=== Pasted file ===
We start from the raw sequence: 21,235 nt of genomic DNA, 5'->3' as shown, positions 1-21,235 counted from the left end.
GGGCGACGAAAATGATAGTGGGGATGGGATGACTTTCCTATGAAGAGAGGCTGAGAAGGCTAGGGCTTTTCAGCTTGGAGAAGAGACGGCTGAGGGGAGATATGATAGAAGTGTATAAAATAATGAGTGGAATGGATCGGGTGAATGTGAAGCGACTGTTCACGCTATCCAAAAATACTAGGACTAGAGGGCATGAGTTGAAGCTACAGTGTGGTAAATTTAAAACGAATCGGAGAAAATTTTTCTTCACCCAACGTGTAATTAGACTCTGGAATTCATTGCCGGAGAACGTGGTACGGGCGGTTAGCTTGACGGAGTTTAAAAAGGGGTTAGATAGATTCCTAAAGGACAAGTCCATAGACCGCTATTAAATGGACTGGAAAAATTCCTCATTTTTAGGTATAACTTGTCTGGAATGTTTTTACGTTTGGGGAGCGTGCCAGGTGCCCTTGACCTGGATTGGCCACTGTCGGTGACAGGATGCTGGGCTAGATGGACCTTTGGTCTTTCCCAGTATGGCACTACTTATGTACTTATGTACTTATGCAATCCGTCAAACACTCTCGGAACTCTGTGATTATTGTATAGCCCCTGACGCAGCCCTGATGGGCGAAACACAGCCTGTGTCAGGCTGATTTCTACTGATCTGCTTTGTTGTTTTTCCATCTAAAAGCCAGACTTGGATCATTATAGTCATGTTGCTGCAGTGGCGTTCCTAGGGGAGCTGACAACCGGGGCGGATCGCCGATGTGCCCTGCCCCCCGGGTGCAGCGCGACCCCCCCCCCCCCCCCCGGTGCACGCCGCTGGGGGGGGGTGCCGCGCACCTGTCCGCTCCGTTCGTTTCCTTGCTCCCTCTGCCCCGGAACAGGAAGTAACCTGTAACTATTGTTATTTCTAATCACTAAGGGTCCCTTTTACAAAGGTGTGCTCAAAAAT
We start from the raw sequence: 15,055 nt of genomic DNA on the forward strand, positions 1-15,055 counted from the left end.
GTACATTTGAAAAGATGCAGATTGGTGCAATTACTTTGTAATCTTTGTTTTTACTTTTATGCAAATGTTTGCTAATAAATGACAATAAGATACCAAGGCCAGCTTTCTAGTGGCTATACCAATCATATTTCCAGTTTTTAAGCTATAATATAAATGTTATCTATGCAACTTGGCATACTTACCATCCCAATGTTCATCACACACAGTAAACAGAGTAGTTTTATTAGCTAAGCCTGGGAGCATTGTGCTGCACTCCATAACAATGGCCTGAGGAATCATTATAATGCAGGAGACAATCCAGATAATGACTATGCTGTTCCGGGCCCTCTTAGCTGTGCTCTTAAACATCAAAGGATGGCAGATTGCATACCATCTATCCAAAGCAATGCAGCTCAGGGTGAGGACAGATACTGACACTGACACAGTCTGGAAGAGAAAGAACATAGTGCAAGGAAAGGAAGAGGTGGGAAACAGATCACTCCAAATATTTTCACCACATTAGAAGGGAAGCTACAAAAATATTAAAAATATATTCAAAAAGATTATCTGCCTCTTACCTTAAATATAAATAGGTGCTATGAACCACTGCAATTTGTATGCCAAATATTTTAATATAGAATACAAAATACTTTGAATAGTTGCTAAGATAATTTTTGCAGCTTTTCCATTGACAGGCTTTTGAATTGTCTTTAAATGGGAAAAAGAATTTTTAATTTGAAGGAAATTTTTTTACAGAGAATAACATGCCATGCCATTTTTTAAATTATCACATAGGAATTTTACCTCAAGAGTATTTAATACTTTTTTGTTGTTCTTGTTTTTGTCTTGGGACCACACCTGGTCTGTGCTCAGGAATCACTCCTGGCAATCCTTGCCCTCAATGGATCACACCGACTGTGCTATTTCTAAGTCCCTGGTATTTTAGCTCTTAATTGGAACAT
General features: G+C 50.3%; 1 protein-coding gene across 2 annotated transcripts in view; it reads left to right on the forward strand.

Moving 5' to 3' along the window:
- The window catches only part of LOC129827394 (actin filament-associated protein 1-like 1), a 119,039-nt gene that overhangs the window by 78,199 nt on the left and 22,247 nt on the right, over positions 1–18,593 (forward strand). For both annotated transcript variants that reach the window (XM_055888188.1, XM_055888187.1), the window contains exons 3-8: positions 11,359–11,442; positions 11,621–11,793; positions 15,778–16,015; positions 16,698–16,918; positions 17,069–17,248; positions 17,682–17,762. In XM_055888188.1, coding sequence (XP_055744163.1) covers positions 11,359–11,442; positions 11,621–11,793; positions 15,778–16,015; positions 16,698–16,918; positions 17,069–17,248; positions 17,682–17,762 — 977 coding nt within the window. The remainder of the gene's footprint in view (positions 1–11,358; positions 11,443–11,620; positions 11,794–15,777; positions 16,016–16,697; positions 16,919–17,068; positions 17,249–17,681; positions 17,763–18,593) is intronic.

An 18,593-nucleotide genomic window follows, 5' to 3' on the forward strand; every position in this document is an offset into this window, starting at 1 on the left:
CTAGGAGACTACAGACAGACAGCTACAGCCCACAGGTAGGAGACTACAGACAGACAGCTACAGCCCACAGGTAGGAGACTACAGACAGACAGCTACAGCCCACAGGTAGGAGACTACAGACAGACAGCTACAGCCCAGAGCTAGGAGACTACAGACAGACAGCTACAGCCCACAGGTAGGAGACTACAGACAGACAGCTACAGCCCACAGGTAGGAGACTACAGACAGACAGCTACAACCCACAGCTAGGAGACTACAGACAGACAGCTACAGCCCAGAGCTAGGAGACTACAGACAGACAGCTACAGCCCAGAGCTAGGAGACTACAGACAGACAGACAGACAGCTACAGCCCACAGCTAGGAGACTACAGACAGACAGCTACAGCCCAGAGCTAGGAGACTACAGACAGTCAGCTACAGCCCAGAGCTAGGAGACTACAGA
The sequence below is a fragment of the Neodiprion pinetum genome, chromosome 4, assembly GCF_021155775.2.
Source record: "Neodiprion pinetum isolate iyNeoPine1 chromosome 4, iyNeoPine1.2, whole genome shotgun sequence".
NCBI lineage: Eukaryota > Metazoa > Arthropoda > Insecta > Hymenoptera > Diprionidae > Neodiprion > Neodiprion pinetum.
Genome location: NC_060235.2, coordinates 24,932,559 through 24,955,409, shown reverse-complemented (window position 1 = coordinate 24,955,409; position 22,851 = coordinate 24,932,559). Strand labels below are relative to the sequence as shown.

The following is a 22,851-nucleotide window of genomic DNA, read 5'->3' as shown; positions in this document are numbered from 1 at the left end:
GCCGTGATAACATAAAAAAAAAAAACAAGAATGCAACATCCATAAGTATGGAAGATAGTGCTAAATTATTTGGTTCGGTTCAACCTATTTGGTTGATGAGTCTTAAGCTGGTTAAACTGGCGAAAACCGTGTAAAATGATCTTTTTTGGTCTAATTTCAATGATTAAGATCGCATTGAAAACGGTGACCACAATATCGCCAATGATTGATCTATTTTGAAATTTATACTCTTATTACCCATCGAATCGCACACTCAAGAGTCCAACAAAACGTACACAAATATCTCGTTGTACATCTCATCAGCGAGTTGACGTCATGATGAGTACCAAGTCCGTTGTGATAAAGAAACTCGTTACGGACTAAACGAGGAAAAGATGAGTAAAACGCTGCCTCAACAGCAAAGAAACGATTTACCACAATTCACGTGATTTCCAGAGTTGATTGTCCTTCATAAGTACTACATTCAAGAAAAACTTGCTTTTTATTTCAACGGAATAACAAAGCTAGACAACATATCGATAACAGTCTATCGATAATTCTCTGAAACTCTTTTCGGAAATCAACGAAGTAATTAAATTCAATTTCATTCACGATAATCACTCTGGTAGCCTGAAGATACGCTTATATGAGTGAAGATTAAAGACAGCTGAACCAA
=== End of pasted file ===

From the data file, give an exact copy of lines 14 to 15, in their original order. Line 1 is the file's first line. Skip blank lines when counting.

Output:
The following is a 22,851-nucleotide window of genomic DNA, read 5'->3' as shown; positions in this document are numbered from 1 at the left end:
GCCGTGATAACATAAAAAAAAAAAACAAGAATGCAACATCCATAAGTATGGAAGATAGTGCTAAATTATTTGGTTCGGTTCAACCTATTTGGTTGATGAGTCTTAAGCTGGTTAAACTGGCGAAAACCGTGTAAAATGATCTTTTTTGGTCTAATTTCAATGATTAAGATCGCATTGAAAACGGTGACCACAATATCGCCAATGATTGATCTATTTTGAAATTTATACTCTTATTACCCATCGAATCGCACACTCAAGAGTCCAACAAAACGTACACAAATATCTCGTTGTACATCTCATCAGCGAGTTGACGTCATGATGAGTACCAAGTCCGTTGTGATAAAGAAACTCGTTACGGACTAAACGAGGAAAAGATGAGTAAAACGCTGCCTCAACAGCAAAGAAACGATTTACCACAATTCACGTGATTTCCAGAGTTGATTGTCCTTCATAAGTACTACATTCAAGAAAAACTTGCTTTTTATTTCAACGGAATAACAAAGCTAGACAACATATCGATAACAGTCTATCGATAATTCTCTGAAACTCTTTTCGGAAATCAACGAAGTAATTAAATTCAATTTCATTCACGATAATCACTCTGGTAGCCTGAAGATACGCTTATATGAGTGAAGATTAAAGACAGCTGAACCAA